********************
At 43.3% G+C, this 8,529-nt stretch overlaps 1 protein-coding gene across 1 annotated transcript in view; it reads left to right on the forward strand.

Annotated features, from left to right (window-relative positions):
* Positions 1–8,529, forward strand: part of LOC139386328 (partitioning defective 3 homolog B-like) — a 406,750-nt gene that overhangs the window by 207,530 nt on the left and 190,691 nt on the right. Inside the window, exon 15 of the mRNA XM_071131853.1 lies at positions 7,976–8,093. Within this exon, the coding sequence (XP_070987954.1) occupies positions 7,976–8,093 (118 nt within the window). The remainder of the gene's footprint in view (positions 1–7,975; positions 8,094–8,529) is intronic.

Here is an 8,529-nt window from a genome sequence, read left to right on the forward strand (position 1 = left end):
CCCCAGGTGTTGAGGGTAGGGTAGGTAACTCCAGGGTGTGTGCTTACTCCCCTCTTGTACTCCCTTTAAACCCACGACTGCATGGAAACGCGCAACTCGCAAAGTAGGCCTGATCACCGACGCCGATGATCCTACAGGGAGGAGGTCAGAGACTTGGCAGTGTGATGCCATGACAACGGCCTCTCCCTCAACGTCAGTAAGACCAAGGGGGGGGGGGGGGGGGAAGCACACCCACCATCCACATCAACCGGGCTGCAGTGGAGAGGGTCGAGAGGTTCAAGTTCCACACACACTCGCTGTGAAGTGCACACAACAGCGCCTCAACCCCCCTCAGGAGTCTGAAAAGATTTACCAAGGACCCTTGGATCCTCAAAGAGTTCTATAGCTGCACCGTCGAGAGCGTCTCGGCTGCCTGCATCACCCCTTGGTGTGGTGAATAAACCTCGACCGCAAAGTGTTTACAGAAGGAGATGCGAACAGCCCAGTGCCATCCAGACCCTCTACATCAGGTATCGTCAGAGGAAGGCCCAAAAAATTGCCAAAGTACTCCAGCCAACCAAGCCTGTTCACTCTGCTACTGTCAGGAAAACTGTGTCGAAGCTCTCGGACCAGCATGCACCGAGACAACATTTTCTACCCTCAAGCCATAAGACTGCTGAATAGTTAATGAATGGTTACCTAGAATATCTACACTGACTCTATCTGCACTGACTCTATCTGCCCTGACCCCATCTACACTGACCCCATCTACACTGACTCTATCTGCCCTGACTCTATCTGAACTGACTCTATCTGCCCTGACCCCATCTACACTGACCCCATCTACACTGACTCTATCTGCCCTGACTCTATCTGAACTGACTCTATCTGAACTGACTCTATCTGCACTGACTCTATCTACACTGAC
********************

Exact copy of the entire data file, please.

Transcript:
At 43.3% G+C, this 8,529-nt stretch overlaps 1 protein-coding gene across 1 annotated transcript in view; it reads left to right on the forward strand.

Annotated features, from left to right (window-relative positions):
* Positions 1–8,529, forward strand: part of LOC139386328 (partitioning defective 3 homolog B-like) — a 406,750-nt gene that overhangs the window by 207,530 nt on the left and 190,691 nt on the right. Inside the window, exon 15 of the mRNA XM_071131853.1 lies at positions 7,976–8,093. Within this exon, the coding sequence (XP_070987954.1) occupies positions 7,976–8,093 (118 nt within the window). The remainder of the gene's footprint in view (positions 1–7,975; positions 8,094–8,529) is intronic.

Here is an 8,529-nt window from a genome sequence, read left to right on the forward strand (position 1 = left end):
CCCCAGGTGTTGAGGGTAGGGTAGGTAACTCCAGGGTGTGTGCTTACTCCCCTCTTGTACTCCCTTTAAACCCACGACTGCATGGAAACGCGCAACTCGCAAAGTAGGCCTGATCACCGACGCCGATGATCCTACAGGGAGGAGGTCAGAGACTTGGCAGTGTGATGCCATGACAACGGCCTCTCCCTCAACGTCAGTAAGACCAAGGGGGGGGGGGGGGGGGAAGCACACCCACCATCCACATCAACCGGGCTGCAGTGGAGAGGGTCGAGAGGTTCAAGTTCCACACACACTCGCTGTGAAGTGCACACAACAGCGCCTCAACCCCCCTCAGGAGTCTGAAAAGATTTACCAAGGACCCTTGGATCCTCAAAGAGTTCTATAGCTGCACCGTCGAGAGCGTCTCGGCTGCCTGCATCACCCCTTGGTGTGGTGAATAAACCTCGACCGCAAAGTGTTTACAGAAGGAGATGCGAACAGCCCAGTGCCATCCAGACCCTCTACATCAGGTATCGTCAGAGGAAGGCCCAAAAAATTGCCAAAGTACTCCAGCCAACCAAGCCTGTTCACTCTGCTACTGTCAGGAAAACTGTGTCGAAGCTCTCGGACCAGCATGCACCGAGACAACATTTTCTACCCTCAAGCCATAAGACTGCTGAATAGTTAATGAATGGTTACCTAGAATATCTACACTGACTCTATCTGCACTGACTCTATCTGCCCTGACCCCATCTACACTGACCCCATCTACACTGACTCTATCTGCCCTGACTCTATCTGAACTGACTCTATCTGCCCTGACCCCATCTACACTGACCCCATCTACACTGACTCTATCTGCCCTGACTCTATCTGAACTGACTCTATCTGAACTGACTCTATCTGCACTGACTCTATCTACACTGAC